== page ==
We’ve been busy designing and making our new ground based structure this summer – the TT Gridshell…..
Following on from our suspended Tree Tent we wanted to add a similarly sustainably built, ground based structure to our catalogue and the gridshell is the result…
Disillusioned by the odd ‘sunken golfball’ aesthetic of the many geodeisic domes that we’ve started seeing around we thought there should be a better alternative in the way the structure blended in with it’s environment, in the way they could be more sustainably built and be more comfortable.
First we looked at the frame – we were already using ash for our Tree Tent and so it made sense to continue with this for our Gridshell frame. In this instance though we’d use it ‘green’ so we could bend it to shape on-site rather than steaming and setting the curve beforehand which would be impossible with the spans we were looking at.
I first came across a Gridshell structure during a visit to the Weald and Downland open air museum near Goodwood in West Sussex. It was an amazing space to be in and i’ve been hooked on them ever since.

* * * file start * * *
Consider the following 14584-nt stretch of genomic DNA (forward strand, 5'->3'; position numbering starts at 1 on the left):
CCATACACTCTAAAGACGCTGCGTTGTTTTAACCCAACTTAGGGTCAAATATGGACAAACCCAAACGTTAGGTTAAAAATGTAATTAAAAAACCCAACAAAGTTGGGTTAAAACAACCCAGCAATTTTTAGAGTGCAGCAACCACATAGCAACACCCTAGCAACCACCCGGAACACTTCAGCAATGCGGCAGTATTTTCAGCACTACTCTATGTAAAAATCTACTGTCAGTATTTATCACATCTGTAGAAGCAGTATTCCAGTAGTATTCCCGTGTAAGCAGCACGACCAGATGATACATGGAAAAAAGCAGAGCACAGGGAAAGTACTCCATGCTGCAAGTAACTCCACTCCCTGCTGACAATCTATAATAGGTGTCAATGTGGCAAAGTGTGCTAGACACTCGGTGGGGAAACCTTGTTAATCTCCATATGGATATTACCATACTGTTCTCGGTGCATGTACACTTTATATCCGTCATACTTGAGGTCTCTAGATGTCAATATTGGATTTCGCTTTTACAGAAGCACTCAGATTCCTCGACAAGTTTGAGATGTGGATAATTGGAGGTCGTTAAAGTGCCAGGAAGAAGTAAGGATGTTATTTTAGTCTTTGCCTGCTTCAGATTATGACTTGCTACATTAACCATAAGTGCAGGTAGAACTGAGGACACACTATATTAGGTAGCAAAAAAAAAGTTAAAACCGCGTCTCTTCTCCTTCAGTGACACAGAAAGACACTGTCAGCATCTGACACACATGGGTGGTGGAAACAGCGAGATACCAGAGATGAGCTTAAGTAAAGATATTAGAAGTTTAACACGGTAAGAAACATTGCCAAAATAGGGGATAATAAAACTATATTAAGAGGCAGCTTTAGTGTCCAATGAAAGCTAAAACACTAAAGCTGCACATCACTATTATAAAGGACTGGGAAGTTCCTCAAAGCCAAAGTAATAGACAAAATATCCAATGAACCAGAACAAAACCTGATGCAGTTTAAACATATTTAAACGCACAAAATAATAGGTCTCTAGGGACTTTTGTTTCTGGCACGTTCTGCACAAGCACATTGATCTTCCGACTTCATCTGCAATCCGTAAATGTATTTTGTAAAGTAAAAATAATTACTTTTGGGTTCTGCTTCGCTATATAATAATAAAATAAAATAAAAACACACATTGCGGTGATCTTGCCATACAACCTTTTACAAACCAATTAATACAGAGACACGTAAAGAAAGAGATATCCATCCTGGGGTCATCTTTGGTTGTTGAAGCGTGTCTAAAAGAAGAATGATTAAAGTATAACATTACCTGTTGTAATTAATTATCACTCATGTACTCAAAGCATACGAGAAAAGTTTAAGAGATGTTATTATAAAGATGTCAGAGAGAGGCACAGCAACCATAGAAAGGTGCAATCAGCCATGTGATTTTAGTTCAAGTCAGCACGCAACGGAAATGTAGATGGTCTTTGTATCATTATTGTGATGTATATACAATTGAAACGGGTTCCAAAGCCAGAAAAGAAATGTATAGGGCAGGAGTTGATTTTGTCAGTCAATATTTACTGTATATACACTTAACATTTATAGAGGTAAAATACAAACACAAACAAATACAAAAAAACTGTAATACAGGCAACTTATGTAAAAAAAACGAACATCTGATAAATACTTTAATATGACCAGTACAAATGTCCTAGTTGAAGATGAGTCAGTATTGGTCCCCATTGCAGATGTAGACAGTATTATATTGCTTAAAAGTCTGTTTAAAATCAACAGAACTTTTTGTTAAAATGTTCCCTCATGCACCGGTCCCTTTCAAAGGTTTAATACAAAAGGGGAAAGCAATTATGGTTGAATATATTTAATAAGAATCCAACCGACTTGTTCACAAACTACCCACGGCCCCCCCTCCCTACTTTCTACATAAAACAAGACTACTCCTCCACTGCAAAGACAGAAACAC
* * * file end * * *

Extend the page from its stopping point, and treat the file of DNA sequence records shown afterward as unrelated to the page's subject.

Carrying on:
Gridshells are extremely strong and organically shaped structures that need no internal support. Built from timber laths woven into a diagonal lattice mat, they have no structural strength when laid flat. However, when formed into curves, the grid locks into a rigid shell. Although typically used for large architectural structures, such as the Happold and Cullinan architects gridshell for the Weald and Downland open air museum, which was a runner-up for the Stirling prize in 2002, the structure lends itself perfectly to smaller spaces due to the lack of internal support which, in turn offers a greater freedom of space and an amazing organic and natural aesthetic.
Our Gridshells are made from locally sourced and sustainably managed ash which we cut green and bend to shape on site over a pre-made deck. The frame is then covered in an insulated, quilted inner liner and then a waterproof, breathable membrane. Spacer bars are then fitted to provide and insulative breathing space and then the final covering of a durable Regentex canvas, available in a variety of colours, is fitted to act as a second rain screen cladding and to tone the structure into it’s environment.